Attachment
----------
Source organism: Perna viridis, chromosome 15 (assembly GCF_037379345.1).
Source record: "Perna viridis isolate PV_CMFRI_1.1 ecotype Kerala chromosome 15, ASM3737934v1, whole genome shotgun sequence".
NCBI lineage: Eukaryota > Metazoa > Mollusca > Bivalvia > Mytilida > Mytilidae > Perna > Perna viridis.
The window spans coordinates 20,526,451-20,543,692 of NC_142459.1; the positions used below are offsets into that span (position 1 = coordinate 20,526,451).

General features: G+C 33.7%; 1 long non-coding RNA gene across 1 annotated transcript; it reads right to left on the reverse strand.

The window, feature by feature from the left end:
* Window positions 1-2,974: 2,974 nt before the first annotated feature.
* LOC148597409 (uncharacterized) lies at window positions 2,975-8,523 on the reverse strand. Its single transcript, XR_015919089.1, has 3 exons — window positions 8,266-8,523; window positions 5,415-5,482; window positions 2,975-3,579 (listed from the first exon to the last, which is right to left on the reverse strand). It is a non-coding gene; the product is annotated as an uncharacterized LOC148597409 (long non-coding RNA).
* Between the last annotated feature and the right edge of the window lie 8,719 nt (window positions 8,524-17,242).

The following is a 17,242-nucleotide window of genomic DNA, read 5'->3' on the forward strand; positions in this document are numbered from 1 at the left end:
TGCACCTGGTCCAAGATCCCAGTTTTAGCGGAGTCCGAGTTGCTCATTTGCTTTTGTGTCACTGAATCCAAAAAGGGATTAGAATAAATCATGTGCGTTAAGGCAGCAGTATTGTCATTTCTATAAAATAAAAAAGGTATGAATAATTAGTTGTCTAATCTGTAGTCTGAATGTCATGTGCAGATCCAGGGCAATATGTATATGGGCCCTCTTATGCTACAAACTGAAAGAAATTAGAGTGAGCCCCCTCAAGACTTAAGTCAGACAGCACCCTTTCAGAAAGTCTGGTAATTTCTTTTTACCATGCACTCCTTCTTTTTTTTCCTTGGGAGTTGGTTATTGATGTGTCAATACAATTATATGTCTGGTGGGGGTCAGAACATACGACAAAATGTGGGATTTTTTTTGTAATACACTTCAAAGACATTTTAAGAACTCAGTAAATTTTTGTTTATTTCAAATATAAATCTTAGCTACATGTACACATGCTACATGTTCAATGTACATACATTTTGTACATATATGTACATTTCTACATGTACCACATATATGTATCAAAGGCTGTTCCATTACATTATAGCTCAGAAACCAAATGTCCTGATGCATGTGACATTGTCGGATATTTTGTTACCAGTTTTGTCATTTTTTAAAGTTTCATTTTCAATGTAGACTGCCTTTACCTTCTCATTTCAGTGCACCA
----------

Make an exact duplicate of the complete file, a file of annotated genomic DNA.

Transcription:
Source organism: Perna viridis, chromosome 15 (assembly GCF_037379345.1).
Source record: "Perna viridis isolate PV_CMFRI_1.1 ecotype Kerala chromosome 15, ASM3737934v1, whole genome shotgun sequence".
NCBI lineage: Eukaryota > Metazoa > Mollusca > Bivalvia > Mytilida > Mytilidae > Perna > Perna viridis.
The window spans coordinates 20,526,451-20,543,692 of NC_142459.1; the positions used below are offsets into that span (position 1 = coordinate 20,526,451).

General features: G+C 33.7%; 1 long non-coding RNA gene across 1 annotated transcript; it reads right to left on the reverse strand.

The window, feature by feature from the left end:
* Window positions 1-2,974: 2,974 nt before the first annotated feature.
* LOC148597409 (uncharacterized) lies at window positions 2,975-8,523 on the reverse strand. Its single transcript, XR_015919089.1, has 3 exons — window positions 8,266-8,523; window positions 5,415-5,482; window positions 2,975-3,579 (listed from the first exon to the last, which is right to left on the reverse strand). It is a non-coding gene; the product is annotated as an uncharacterized LOC148597409 (long non-coding RNA).
* Between the last annotated feature and the right edge of the window lie 8,719 nt (window positions 8,524-17,242).

The following is a 17,242-nucleotide window of genomic DNA, read 5'->3' on the forward strand; positions in this document are numbered from 1 at the left end:
TGCACCTGGTCCAAGATCCCAGTTTTAGCGGAGTCCGAGTTGCTCATTTGCTTTTGTGTCACTGAATCCAAAAAGGGATTAGAATAAATCATGTGCGTTAAGGCAGCAGTATTGTCATTTCTATAAAATAAAAAAGGTATGAATAATTAGTTGTCTAATCTGTAGTCTGAATGTCATGTGCAGATCCAGGGCAATATGTATATGGGCCCTCTTATGCTACAAACTGAAAGAAATTAGAGTGAGCCCCCTCAAGACTTAAGTCAGACAGCACCCTTTCAGAAAGTCTGGTAATTTCTTTTTACCATGCACTCCTTCTTTTTTTTCCTTGGGAGTTGGTTATTGATGTGTCAATACAATTATATGTCTGGTGGGGGTCAGAACATACGACAAAATGTGGGATTTTTTTTGTAATACACTTCAAAGACATTTTAAGAACTCAGTAAATTTTTGTTTATTTCAAATATAAATCTTAGCTACATGTACACATGCTACATGTTCAATGTACATACATTTTGTACATATATGTACATTTCTACATGTACCACATATATGTATCAAAGGCTGTTCCATTACATTATAGCTCAGAAACCAAATGTCCTGATGCATGTGACATTGTCGGATATTTTGTTACCAGTTTTGTCATTTTTTAAAGTTTCATTTTCAATGTAGACTGCCTTTACCTTCTCATTTCAGTGCACCA